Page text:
Figure STYLEREF 2 s 2.3. SEQ Figure * ARABIC s 2 1: The Health Belief Model (adopted from Glanz et al, 2002)Trans theoretical model (TTM)TTM is one of the most popular communication theories in the field of health promotion. It has been investigated by a lot of health, social as well as behavioural scientists. This model states that the process of behaviour change is made up of 5 stages. The first stage is precontemplation where the individual is not concerned about a certain outcome. The second stage is the contemplation stage ADDIN CSL_CITATION { “citationItems” : { “id” : “ITEM-1”, “itemData” : { “abstract” : “The emergence of social media introduced a new dimension to communication. The media is increasingly being used in almost every aspect of human endeavor u2013 from marketing and brand promotion to information sharing and relationship building. In view of the participatory nature of social media and its potential for expansive reach of audience, public health professionals are enthusiastic about employing it for communicating behavior change interventions. While evidence indicates the potential benefits of social media tobehavior change communication, this paper, drawing on current literature, emphasizes the need for a strategic deployment of the media. The review highlights some of the challenges of using social media for behavior change communication purposes. Many of the challenges can, however, be mitigated, and this paper highlightsstrategiesthat could enhancethe value of social media for behavior change communication. The paper stresses the need for a two-way communication using social media, working with the audience in developing appropriate communication strategies, and the need for effective evaluation.”, “author” : { “dropping-particle” : “”, “family” : “Adewuyi”, “given” : “Emmanuel Olorunleke”, “non-dropping-particle” : “”, “parse-names” : false, “suffix” : “” }, { “dropping-particle” : “”, “family” : “Adefemi”, “given” : “Kazeem”, “non-dropping-particle” : “”, “parse-names” : false, “suffix” : “” } , “container-title” : “International Journal of Communication and Health”, “id” : “ITEM-1”, “issued” : { “date-parts” : “2016” }, “page” : “109-116”, “title” : “Behavior Change Communication Using Social Media: A Review”, “type” : “article-journal”, “volume” : “9” }, “uris” : “http://www.mendeley.com/documents/?uuid=f15e3c93-b7fb-4245-9721-67bf14d52d52” } , “mendeley” : { “formattedCitation” : “(Adewuyi and Adefemi, 2016)”, “plainTextFormattedCitation” : “(Adewuyi and Adefemi, 2016)”, “previouslyFormattedCitation” : “(Adewuyi and Adefemi, 2016)” }, “properties” : { “noteIndex” : 0 }, “schema” : “https://github.com/citation-style-language/schema/raw/master/csl-citation.json” }(Adewuyi and Adefemi, 2016).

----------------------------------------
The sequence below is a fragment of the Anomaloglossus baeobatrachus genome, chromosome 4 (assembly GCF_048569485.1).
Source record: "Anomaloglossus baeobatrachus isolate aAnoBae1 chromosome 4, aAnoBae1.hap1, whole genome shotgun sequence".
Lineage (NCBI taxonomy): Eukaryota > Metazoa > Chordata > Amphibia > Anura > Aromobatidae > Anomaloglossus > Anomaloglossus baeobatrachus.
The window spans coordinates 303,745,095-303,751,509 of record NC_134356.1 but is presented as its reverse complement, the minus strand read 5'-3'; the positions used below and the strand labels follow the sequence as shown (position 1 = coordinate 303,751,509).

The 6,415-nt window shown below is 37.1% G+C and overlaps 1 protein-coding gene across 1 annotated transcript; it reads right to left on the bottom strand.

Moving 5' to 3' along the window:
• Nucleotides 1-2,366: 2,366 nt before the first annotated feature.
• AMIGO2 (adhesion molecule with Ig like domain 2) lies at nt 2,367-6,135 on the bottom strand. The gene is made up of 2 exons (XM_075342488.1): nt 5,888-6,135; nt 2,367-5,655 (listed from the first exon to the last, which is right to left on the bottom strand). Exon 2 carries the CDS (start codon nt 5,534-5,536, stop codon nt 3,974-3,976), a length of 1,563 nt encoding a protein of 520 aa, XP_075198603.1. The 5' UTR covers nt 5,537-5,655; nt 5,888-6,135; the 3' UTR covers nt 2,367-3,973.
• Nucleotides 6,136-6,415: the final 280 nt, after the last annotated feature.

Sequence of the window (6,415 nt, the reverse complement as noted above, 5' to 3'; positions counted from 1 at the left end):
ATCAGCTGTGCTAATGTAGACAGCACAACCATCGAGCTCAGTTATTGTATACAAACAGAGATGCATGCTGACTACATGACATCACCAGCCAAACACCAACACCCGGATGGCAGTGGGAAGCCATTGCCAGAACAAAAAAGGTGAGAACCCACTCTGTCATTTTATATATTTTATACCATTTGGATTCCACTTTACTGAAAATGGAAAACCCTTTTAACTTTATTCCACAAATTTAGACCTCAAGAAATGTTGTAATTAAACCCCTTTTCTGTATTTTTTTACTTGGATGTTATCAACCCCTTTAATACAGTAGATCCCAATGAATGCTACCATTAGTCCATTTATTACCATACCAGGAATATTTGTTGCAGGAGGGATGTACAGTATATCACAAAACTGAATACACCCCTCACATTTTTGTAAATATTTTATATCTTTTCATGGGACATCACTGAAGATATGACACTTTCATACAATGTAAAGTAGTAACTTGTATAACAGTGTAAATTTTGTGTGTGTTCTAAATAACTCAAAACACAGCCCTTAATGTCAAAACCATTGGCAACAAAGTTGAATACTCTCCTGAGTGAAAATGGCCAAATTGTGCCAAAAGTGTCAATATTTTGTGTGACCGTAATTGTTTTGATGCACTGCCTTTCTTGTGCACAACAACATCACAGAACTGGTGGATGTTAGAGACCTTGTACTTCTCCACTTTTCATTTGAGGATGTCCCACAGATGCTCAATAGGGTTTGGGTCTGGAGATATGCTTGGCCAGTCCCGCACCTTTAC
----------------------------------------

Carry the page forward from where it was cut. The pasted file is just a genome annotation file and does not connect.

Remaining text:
In addition to these five stages, the model postulates that the transition between these stages is influenced change processes as well as the disadvantages and the advantages of the change and self-efficacy. These change processes can be divided into two groups: experiential (emotional and cognitive) as well as behavioural (observation and social/situational). The processes of change may include decision balance, self-efficacy and temptation.